With the weekend for the door, it is more likely that we doing some night riding. Riding at night needs a different view. Some say it's like riding in a clear fog. All I know is, I absolutely hate it!
No matter where you ride, visibility levels are always reduced to some extent. It's trickier to judge speed too.
Choosing your route really helps; main ones are usually brighter. But what you see, and how well you see it can be very different to the view in daylight. Spotting things at dawn and dusk is even harder. If it's wet or foggy you might want radar! In any event, it's often cooler and be can less grip.
Stuff you can view kilometers ahead in the day can stay hidden at night until you're right on top of it. Try riding a superbike fast down a dark, unlit, undulating backroad and you'll suddenly realize just how far ahead you need to see to stay safe. At night you can't, so knock off the pace.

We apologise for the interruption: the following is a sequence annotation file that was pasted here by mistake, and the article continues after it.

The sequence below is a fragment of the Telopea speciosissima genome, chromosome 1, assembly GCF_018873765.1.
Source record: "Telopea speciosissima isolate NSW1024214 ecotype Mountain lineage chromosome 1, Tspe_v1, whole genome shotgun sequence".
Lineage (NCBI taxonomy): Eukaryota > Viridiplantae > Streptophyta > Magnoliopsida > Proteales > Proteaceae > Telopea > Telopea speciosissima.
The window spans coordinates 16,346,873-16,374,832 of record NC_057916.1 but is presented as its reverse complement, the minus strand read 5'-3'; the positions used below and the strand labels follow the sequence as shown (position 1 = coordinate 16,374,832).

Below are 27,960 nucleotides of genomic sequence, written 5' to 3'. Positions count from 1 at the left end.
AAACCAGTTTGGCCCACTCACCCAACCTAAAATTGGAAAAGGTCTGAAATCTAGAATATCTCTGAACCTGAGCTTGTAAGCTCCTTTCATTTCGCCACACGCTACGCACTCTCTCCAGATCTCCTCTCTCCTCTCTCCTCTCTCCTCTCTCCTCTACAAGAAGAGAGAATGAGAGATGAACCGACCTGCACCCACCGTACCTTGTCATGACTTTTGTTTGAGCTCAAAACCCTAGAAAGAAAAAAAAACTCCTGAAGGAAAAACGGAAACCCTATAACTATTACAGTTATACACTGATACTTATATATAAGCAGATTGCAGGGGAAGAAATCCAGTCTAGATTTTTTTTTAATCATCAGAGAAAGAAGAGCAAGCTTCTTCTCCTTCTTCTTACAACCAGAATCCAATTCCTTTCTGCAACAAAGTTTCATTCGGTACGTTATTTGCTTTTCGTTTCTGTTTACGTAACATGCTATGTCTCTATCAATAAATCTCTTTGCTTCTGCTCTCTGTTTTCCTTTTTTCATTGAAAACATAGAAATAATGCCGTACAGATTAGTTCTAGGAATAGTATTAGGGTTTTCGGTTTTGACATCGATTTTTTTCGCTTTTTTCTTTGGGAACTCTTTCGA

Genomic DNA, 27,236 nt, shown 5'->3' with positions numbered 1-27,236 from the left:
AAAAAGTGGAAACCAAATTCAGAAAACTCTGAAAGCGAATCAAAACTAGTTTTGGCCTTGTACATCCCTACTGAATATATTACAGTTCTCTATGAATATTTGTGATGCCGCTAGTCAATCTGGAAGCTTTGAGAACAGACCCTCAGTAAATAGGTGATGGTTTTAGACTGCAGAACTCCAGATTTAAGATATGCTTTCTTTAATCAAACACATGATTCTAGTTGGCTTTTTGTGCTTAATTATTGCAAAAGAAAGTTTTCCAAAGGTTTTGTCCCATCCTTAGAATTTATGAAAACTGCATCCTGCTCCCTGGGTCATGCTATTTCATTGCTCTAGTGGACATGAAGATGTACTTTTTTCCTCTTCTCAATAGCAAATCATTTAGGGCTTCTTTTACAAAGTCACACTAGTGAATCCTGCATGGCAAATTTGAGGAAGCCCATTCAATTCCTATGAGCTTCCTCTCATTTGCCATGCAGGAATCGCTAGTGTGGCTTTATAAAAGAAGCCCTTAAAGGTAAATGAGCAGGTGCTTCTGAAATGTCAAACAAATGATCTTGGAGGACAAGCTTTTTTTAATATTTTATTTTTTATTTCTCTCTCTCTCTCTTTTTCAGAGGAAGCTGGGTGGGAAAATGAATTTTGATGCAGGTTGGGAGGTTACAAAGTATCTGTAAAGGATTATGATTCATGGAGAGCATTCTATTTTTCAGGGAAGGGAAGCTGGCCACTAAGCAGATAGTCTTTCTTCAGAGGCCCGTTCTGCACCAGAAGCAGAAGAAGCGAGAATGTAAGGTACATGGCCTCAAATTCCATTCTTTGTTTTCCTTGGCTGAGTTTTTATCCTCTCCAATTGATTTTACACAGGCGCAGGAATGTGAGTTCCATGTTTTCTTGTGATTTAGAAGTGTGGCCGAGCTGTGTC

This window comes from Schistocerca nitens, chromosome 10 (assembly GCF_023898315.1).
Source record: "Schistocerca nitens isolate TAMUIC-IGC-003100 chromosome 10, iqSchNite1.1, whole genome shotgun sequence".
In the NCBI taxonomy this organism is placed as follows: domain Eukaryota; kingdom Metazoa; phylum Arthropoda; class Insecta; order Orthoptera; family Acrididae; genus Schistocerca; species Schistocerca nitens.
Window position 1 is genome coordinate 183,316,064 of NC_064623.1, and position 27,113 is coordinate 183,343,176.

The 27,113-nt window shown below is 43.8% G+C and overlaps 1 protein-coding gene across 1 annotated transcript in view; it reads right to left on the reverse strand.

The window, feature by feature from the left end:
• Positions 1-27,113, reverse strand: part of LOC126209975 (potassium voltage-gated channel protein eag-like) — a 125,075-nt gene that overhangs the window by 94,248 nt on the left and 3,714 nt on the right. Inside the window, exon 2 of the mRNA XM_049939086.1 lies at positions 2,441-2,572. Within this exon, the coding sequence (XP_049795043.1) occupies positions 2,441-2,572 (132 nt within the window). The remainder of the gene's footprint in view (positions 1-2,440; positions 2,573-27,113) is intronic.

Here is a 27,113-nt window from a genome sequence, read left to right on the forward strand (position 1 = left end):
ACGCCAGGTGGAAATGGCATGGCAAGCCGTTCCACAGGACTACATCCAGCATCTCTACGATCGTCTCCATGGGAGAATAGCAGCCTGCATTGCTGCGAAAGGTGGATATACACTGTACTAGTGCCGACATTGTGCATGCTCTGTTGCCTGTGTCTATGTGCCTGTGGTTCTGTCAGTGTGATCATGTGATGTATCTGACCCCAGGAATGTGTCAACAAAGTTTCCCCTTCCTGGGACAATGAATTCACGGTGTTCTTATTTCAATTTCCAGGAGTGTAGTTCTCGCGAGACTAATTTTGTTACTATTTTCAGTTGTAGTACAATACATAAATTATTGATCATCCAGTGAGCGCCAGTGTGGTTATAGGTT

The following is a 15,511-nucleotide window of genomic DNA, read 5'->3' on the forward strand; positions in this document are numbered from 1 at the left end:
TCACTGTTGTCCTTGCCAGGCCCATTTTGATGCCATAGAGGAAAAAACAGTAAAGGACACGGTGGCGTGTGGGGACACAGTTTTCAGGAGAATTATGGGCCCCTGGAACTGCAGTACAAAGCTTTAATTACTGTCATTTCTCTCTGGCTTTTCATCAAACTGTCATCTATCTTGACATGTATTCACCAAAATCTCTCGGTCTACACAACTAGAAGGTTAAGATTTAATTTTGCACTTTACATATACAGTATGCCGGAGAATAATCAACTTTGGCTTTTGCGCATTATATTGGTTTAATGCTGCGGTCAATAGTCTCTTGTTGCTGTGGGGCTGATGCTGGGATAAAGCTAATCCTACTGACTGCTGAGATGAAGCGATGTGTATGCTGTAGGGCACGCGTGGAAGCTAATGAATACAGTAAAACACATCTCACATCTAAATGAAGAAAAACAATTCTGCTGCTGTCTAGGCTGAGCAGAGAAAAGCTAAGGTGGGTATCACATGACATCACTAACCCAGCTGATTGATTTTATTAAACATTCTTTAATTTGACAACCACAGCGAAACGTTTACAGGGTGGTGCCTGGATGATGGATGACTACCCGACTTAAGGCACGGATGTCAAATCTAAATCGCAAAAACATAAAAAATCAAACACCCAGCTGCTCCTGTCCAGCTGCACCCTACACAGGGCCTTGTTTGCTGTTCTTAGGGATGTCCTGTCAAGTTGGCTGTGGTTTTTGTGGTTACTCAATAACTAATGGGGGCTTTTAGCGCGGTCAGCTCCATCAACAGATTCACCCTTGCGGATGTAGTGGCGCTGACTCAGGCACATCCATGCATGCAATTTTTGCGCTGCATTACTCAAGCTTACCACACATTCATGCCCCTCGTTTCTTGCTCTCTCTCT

Adjusting and cleaning your headlight will give you a better chance. The vast majority of motorcycle lights are pretty poor. That's not helped by the beam suddenly shooting off in a different direction when you brake, accelerate or throw the motorcycle into a corner. Holding onto the pass light to power both filaments together can help. Just be careful when you go back to a dipped beam and have to face the much darker view. And don't forget, at night your headlight blends in with all the others.
A clean clear visor is an absolute must. Wearing brighter or reflective kit and keeping a clean registration plate helps being seen, as does being in the right place on the road.
Many people are tired in the darker hours. A fair few can be drunk too, especially out in the countryside of the Northeastern Thai provinces where you'll also need to be prepared for wildlife, water-buffalo's and cows jumping out in front of you.
When you're in the dark, do everything you can to improve the view ahead. And never forget that it is not only dark for you, other road users have the same problems.